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Dayton moves to put preservation office under his control

Plus: Prince celebrations recapped; concussion lawsuit against NHL gains steam; MnDOT goes after drivers on I-94; and more.

Gov. Mark Dayton
MinnPost photo by Briana Bierschbach

The Star Tribune’s Shannon Prather writes: “Months after the Minnesota Historical Society took a stand against Gov. Mark Dayton over Civil War art in his State Capitol reception room, the governor is backing a bill to strip the state’s preservation agency from the historical society and move it under his control. Dayton’s spokeswoman said the measure … is designed to reduce inefficiency and improve accountability.” Inefficiency, huh.

It’s a Prince wrap for another year. For the PiPress, Ross Raihala says, “Celebration 2017 at Paisley Park wrapped Sunday with 2,000 fans from around the world spending four days at Prince’s Chanhassen studio-turned-museum touring the space, sitting in on panel discussions and watching four concerts. … Carmelita Dockery, too, had an issue with a VIP ticket, this time for Celebration itself. She paid $1,000 – twice the price of a general-admission pass to Paisley Park – and said she was disappointed during some of the performances that there weren’t more clearly defined, sectioned-off VIP areas and that she had to jostle for a position after paying extra to attend.”

The case against the NHL: Says Mike Hughlett in the Strib, “[Reed] Larson believes he suffered numerous concussions — he’s not sure how many. …‘Whenever I’m irritable or forgetful, is it because I’m just getting old, or is it because of the abuses to my head over my career?’ asked Larson, one of 126 former players who have sued the NHL for allegedly failing to protect players from the long-term effects of brain trauma. More than a dozen of those plaintiffs have Minnesota connections, including several former North Stars such as Larson. The litigation is snaking its way through the federal courts in St. Paul, and the battle is heating up.”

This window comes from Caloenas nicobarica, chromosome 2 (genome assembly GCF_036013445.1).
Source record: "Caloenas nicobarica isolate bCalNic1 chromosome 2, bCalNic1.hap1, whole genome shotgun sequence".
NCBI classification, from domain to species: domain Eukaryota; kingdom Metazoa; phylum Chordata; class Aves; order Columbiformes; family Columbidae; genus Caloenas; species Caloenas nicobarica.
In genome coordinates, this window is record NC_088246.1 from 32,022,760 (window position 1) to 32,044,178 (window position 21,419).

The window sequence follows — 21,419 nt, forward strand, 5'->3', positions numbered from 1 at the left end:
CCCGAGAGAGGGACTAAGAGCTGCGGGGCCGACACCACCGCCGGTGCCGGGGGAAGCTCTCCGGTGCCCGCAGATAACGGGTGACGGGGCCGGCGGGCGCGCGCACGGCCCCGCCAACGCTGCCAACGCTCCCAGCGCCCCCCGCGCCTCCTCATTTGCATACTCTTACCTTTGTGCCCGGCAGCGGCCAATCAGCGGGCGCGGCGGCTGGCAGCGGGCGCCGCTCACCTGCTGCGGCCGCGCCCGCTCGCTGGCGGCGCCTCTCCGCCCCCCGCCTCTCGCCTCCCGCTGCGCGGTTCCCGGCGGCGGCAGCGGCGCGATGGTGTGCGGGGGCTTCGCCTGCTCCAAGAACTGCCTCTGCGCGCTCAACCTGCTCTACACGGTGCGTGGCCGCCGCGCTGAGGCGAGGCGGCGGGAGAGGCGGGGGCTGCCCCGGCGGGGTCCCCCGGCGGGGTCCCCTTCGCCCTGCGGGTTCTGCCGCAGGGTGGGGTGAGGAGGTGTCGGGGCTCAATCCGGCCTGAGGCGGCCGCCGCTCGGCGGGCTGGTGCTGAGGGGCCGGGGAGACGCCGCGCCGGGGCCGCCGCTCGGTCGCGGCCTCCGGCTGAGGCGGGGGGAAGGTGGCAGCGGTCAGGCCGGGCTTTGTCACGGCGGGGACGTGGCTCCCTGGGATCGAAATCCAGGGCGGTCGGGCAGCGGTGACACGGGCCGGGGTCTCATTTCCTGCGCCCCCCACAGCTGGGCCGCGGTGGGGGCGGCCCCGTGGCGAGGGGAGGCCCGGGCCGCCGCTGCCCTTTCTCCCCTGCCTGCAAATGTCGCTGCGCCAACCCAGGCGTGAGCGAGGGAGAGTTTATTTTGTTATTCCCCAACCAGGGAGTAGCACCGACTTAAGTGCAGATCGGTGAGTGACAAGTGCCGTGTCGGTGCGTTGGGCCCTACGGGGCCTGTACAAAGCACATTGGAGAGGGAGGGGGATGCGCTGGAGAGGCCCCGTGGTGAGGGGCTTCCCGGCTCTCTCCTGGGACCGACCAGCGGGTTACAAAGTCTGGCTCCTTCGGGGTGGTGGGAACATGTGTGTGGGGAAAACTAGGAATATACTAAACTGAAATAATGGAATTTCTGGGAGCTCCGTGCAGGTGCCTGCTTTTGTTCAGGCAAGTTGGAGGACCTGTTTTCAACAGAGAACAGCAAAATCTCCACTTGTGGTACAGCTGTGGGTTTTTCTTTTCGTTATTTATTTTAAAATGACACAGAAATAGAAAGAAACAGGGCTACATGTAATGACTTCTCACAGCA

For all you cooped up city folk, it’s plantin’ time again. Deana Narveson of the Mankato Free Press says, “Spring’s sprung and farmers in the area are gearing up to utilize the tight window of planting time when soil temperatures, moisture and sunshine provide optimum yields. … Ideal planting time for corn is between April 21 and May 5, and after May 5 for soybeans. By this time last year farmers were already out laying down seed, spending up to 16 hours a day in the seat of the planter. Farmland makes up about half of Minnesota’s land mass.”

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FYI, the radar is working. Stribber Tim Harlow alerts drivers using I-94 north out of Minneapolis, “This spring, the Minnesota Department of Transportation turned the nine-mile segment between Nicollet Avenue and Shingle Creek Parkway into a giant construction zone and slimmed the freeway down to two lanes. But apparently that has not stopped motorists from putting the pedal to the metal, even though the agency in charge of building and maintaining state roads has asked them to slow down. Motorists apparently thought MnDOT’s request was only a suggestion, and too many drivers have not changed their habits. So last week MnDOT turned to the State Patrol for help in bringing speeds down and keeping workers safe. MnDOT is paying the patrol $75 to $100 an hour to watch over the work zone at various times of the day and tag leadfoots.”

Very indirectly related. Andrew Hazzard for the Grand Forks Herald reports, “Trooper Sylvia Maurstad is well known in northwestern Minnesota. A sergeant in the Minnesota State Patrol, Maurstad has built a reputation in Roseau and Lake of the Woods counties for aggressiveness and having court cases dismissed. This year a northern Minnesota prosecutor labeled her as an unreliable witness. In February, Roseau County Attorney Karen Foss classified Maurstad as ‘Giglio impaired,’ meaning any testimony she gives in Roseau County can be taken into question.” I gotta work that into my expired tabs case.

Well, they’re for picking up a little walking around money, but mainly for networking. A very rarefied form of networking, but networking nonetheless. For the San Francisco, Chronicle Kathleen Pender writes, “Wells Fargo shareholders will decide at its annual meeting Tuesday whether some or all of the company’s 15 board members should lose their jobs for failing to stop the fraudulent account scandal before it blew up in September. … Wells Fargo’s 12 independent directors earned $326,002 to $485,630 last year. … All 15 board members are up for election at the meeting, which will be at the Sawgrass Marriott Golf Resort and Spa in Ponte Vedra Beach, Fla.”